There are many ways to gauge market trends and different traders use different methods for the same. For this purpose, I use trendlines and swing highs and lows.
A pro tip here, use trendlines for long-term moves and use swing highs and lows for short-term moves.
Trendlines can be used to plot a channel in which the price has moved along over a period of time. Swing highs and lows can be determined by tracking the highs and lows made by the candlesticks.
2. Find out what price is trying to do using impulse and correction
The price of any financial asset does not move in a single direction all the time. It undergoes some phases, these phases are impulse and correction.
An impulse phase is when the price is trending in one particular direction with candlesticks of the appropriate color being printed each time.
It is impossible for the price to move in the same direction the entire time, hence there is always a correction phase.
A correction is when the price moves in the opposite direction to the trend or even moves in a sideways direction. This move is comparatively a minor move and is not considered to be a major trend being formed.
Corrections are also known as pullbacks or consolidation. In corrections, the candlesticks that are formed are often of mixed type and no particular candlestick being formed each time.
At any given time, price moves in these phases. After every impulse, there is a correction and after every correction, there is an impulse.
It is often noticed that after a correction, the next impulse move is in the direction of the previous impulse phase.
3. Plot the Fibonacci retracement
Once you know the trend of the market, you know the direction in which the impulse move was headed. For this strategy, it is essential that you spot the correction phase of the price.
After spotting the impulse and correction, you need to find out when the correction will end i.e. exactly when will the price stop correcting and enter into a fresh impulse phase.
This is where the Fibonacci retracement tool comes into action.
The Fibonacci tool here is applied by plotting it across the swing highs and lows. In an uptrend, the tool is plotted by connecting the swing low to the swing high and in a downtrend, it is plotted by connecting the swing high to the swing low.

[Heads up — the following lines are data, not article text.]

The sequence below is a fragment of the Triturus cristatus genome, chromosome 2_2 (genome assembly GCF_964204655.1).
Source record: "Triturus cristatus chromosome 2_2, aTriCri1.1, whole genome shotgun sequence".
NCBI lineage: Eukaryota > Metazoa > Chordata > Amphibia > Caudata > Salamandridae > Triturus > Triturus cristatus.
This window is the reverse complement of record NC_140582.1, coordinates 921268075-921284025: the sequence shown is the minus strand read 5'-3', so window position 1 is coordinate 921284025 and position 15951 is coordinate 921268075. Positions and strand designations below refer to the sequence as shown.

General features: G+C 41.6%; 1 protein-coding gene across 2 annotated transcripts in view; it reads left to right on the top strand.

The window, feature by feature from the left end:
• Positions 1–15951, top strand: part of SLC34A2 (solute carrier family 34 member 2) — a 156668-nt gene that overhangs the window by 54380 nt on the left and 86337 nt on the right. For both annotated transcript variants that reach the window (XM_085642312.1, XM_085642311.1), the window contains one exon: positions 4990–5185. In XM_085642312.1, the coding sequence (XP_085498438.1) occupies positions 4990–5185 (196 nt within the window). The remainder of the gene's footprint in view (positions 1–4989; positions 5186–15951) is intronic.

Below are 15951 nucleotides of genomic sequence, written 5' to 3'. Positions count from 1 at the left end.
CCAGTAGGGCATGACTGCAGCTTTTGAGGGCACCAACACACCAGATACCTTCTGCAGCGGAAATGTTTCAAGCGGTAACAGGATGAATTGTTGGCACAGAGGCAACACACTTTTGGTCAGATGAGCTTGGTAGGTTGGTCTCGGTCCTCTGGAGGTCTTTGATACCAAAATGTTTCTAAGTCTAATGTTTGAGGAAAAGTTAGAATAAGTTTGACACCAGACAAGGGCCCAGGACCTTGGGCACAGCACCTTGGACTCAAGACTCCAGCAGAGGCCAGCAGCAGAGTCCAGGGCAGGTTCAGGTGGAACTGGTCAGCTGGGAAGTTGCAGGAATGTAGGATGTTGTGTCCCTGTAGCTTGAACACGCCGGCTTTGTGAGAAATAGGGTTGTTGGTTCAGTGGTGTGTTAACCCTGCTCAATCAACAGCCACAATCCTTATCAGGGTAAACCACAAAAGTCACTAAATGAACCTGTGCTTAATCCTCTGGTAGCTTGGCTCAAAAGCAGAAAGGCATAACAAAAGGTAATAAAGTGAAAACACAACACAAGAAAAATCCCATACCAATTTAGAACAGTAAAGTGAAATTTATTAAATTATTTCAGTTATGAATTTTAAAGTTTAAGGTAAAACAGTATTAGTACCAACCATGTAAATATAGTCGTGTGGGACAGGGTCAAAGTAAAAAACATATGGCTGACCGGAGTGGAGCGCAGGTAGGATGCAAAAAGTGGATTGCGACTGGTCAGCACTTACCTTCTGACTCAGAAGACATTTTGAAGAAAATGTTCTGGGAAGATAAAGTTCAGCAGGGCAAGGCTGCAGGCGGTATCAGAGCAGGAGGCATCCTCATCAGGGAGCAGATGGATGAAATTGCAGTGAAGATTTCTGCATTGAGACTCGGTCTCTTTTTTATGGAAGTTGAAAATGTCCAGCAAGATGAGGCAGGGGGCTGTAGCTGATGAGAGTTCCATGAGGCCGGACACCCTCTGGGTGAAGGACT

For the sake of this strategy, I suggest using only three ratios, 38.2%, 50%, and 61.8%. I believe that these ratios are the major ones and the remaining are not of much importance.
Once the Fibonacci retracement levels are plotted, you can expect the correction to end once it arrives near the three ratios. Taking a trade right when the price moves to these ratios is not a prudent thing to do.
It is always better to look for additional confirmations or confluences before a trade is taken. This will simply increase the probability of the trade being a successful one.
4. Find extra confirmations for entries
Once the price of the financial asset arrives at the Fibonacci ratios, it can be seen as a possibility of a potential trade.
The price at such levels indicates that there might be a move that will take place and you must be attentive in order to enter the trade.
I’d suggest you look for certain candlestick patterns or even support and resistance levels around these Fibonacci retracement levels.
Before beginning the next impulse phase, there might be some candlestick patterns in the formation that traders can look for as a trigger to enter into the trades.
It is also noticed that the Fibonacci ratios are formed at the location as a support or resistance level that the price is respecting. This gives additional confirmation to the Fibonacci levels.
5. Stop loss and take profit
After you have performed each step properly, it is time to set the stop loss and take profit for the trade.
With the help of the above-mentioned steps, you will get the entry price level for the trade, and the next important thing is the stop loss level.
There are many ways to place stop loss but in this strategy, the stop loss will be placed around the 61.8% level.
If the trade is a long one then the stop loss will be placed a few ticks or pips below the 61.8% level and if it is a short trade then the stop loss will be placed a few ticks or pips above the 61.8% level.
No matter at what point on the chart the trade was entered into i.e. either at the 38.2% or the 50% level, stop loss is to be placed around the 61.8% level only.
The take profit level in such trades is to be at the swing high or low. In a long trade take profit will be at the swing high and in a short trade, the take profit will be at the swing low.
The take profit plan can be altered a bit as it is not compulsory that the price will travel all the way to the desired level.
When I traded this strategy in the live markets, I had two methods for take profit, first either at the swing high or low, and the second could be to take profit at any nearby support and resistance.
I took partial profits at these levels in the trades by closing out a fraction of the position and allowing the remainder of the position to run in profits. This could also be one method that you can use.
Do you trade Fibonacci?
Have you had any experience with the Fibonacci tools? How has it worked out for you? Do let me know.
One thing I want to point is that there is no guarantee that the strategy I have talked about in this blog post will have 100% results, in fact when I played out this strategy in the market I did have losing trades.
I would suggest you backtest this strategy on past data, understand what it seeks to achieve, learn the minute details and then take the decision whether to trade based on it or not.
Don’t forget to share this blog post with others and let them also take advantage of the Fibonacci retracement tool and they can earn profits too.
Feel free to reach out to me for absolutely anything through the comments section and I will get back to it at the earliest.